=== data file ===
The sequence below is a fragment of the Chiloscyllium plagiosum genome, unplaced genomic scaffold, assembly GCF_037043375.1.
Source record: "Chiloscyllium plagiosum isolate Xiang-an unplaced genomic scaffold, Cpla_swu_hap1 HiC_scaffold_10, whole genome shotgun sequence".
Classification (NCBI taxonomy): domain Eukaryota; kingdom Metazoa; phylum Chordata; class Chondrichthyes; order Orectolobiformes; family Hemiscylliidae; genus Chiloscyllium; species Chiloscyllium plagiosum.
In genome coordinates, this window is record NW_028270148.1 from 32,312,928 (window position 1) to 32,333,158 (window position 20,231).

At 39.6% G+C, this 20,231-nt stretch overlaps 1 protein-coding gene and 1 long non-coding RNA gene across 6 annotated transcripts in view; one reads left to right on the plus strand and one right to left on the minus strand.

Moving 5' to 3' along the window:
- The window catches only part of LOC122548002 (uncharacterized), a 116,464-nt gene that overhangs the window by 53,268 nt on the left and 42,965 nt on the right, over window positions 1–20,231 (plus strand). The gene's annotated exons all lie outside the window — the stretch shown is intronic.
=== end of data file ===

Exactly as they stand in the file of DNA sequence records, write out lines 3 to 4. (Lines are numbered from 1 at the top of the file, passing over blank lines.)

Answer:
Classification (NCBI taxonomy): domain Eukaryota; kingdom Metazoa; phylum Chordata; class Chondrichthyes; order Orectolobiformes; family Hemiscylliidae; genus Chiloscyllium; species Chiloscyllium plagiosum.
In genome coordinates, this window is record NW_028270148.1 from 32,312,928 (window position 1) to 32,333,158 (window position 20,231).